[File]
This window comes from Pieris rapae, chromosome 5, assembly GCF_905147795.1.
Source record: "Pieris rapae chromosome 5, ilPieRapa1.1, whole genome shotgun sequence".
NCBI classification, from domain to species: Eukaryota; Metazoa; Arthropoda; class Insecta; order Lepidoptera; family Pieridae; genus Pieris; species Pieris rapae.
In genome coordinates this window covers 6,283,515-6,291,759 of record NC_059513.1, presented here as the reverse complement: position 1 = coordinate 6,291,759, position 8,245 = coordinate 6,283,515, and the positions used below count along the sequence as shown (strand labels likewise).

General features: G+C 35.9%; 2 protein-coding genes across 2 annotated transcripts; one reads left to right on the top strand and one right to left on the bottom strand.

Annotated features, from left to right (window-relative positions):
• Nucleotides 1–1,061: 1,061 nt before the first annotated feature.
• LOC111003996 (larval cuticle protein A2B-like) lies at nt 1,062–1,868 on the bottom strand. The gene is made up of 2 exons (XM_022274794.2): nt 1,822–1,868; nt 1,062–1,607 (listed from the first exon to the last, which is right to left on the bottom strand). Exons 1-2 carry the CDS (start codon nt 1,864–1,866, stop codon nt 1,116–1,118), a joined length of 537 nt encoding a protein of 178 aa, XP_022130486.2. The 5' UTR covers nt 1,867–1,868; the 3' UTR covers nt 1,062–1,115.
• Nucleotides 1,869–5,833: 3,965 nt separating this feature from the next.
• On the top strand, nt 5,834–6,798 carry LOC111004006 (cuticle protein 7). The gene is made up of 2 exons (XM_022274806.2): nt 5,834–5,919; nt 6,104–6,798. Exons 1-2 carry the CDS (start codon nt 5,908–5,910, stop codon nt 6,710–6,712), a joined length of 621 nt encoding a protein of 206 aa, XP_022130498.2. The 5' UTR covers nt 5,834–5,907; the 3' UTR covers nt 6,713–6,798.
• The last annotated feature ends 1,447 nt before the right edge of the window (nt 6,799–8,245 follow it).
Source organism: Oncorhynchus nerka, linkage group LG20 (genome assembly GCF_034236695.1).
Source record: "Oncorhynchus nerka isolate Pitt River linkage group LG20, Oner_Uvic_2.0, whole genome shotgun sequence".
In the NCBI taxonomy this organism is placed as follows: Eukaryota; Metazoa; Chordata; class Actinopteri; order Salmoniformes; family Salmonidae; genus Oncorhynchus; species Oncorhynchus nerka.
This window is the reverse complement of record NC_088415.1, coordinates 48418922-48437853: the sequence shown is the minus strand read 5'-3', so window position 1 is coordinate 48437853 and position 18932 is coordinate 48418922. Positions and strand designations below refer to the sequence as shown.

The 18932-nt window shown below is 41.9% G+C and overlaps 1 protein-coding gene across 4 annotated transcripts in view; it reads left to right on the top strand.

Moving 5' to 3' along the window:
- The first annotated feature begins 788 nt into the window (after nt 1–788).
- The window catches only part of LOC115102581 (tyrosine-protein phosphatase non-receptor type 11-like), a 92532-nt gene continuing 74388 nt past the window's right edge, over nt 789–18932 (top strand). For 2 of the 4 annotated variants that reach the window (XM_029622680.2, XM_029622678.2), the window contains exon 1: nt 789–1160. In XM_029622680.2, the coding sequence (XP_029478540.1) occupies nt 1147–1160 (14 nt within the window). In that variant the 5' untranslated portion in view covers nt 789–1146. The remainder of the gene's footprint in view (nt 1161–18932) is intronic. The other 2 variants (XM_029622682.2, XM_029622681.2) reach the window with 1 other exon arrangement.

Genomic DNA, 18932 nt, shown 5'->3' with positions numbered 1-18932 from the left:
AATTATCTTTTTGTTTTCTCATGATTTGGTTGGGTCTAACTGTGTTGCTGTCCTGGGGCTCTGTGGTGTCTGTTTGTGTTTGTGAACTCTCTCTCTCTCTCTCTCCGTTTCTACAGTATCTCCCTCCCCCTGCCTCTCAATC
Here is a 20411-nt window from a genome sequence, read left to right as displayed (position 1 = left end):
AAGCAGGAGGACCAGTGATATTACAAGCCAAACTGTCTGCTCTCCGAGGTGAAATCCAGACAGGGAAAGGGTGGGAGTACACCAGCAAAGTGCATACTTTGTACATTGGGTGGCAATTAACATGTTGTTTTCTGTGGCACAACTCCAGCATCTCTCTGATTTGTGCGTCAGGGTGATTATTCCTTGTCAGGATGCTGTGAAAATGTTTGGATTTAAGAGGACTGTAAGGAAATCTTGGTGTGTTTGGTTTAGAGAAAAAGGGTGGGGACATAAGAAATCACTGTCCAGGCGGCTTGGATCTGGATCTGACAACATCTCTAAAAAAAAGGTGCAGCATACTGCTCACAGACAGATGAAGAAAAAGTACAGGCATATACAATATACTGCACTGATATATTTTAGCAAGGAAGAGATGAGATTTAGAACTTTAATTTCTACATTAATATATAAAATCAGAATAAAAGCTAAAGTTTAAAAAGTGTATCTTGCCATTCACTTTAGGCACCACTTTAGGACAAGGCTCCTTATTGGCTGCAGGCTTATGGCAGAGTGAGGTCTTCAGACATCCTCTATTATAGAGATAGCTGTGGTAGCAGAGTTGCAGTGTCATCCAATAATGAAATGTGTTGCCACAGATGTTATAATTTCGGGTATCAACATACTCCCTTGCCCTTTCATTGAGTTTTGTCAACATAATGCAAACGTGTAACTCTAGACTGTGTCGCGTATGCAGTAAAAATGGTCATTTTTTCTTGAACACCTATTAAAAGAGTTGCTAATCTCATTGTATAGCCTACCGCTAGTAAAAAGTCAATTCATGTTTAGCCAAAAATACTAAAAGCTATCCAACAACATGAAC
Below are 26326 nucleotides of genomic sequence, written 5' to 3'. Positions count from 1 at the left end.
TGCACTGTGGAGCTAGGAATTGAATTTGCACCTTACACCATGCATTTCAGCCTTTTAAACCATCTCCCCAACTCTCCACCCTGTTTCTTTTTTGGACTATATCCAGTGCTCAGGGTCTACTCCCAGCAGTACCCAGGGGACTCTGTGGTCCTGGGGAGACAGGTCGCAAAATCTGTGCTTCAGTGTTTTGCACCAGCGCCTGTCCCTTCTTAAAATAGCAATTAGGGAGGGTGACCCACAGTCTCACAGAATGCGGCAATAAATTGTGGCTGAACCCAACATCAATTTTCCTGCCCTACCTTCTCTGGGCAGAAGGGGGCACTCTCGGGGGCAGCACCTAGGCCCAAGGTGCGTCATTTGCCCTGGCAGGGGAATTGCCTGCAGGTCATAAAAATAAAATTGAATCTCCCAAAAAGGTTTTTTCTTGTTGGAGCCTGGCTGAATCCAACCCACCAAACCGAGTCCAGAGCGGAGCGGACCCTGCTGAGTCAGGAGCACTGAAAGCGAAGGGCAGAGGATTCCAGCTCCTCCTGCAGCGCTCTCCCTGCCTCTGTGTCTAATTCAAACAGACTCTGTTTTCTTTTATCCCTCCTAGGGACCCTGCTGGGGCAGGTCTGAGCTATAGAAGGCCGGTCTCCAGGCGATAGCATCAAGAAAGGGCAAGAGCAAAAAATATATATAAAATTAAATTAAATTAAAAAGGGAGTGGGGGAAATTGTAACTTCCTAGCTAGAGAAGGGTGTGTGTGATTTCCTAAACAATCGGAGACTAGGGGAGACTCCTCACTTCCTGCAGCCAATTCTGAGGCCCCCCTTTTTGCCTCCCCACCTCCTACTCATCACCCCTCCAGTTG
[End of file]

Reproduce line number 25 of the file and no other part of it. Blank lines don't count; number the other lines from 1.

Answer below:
TGCACTGTGGAGCTAGGAATTGAATTTGCACCTTACACCATGCATTTCAGCCTTTTAAACCATCTCCCCAACTCTCCACCCTGTTTCTTTTTTGGACTATATCCAGTGCTCAGGGTCTACTCCCAGCAGTACCCAGGGGACTCTGTGGTCCTGGGGAGACAGGTCGCAAAATCTGTGCTTCAGTGTTTTGCACCAGCGCCTGTCCCTTCTTAAAATAGCAATTAGGGAGGGTGACCCACAGTCTCACAGAATGCGGCAATAAATTGTGGCTGAACCCAACATCAATTTTCCTGCCCTACCTTCTCTGGGCAGAAGGGGGCACTCTCGGGGGCAGCACCTAGGCCCAAGGTGCGTCATTTGCCCTGGCAGGGGAATTGCCTGCAGGTCATAAAAATAAAATTGAATCTCCCAAAAAGGTTTTTTCTTGTTGGAGCCTGGCTGAATCCAACCCACCAAACCGAGTCCAGAGCGGAGCGGACCCTGCTGAGTCAGGAGCACTGAAAGCGAAGGGCAGAGGATTCCAGCTCCTCCTGCAGCGCTCTCCCTGCCTCTGTGTCTAATTCAAACAGACTCTGTTTTCTTTTATCCCTCCTAGGGACCCTGCTGGGGCAGGTCTGAGCTATAGAAGGCCGGTCTCCAGGCGATAGCATCAAGAAAGGGCAAGAGCAAAAAATATATATAAAATTAAATTAAATTAAAAAGGGAGTGGGGGAAATTGTAACTTCCTAGCTAGAGAAGGGTGTGTGTGATTTCCTAAACAATCGGAGACTAGGGGAGACTCCTCACTTCCTGCAGCCAATTCTGAGGCCCCCCTTTTTGCCTCCCCACCTCCTACTCATCACCCCTCCAGTTG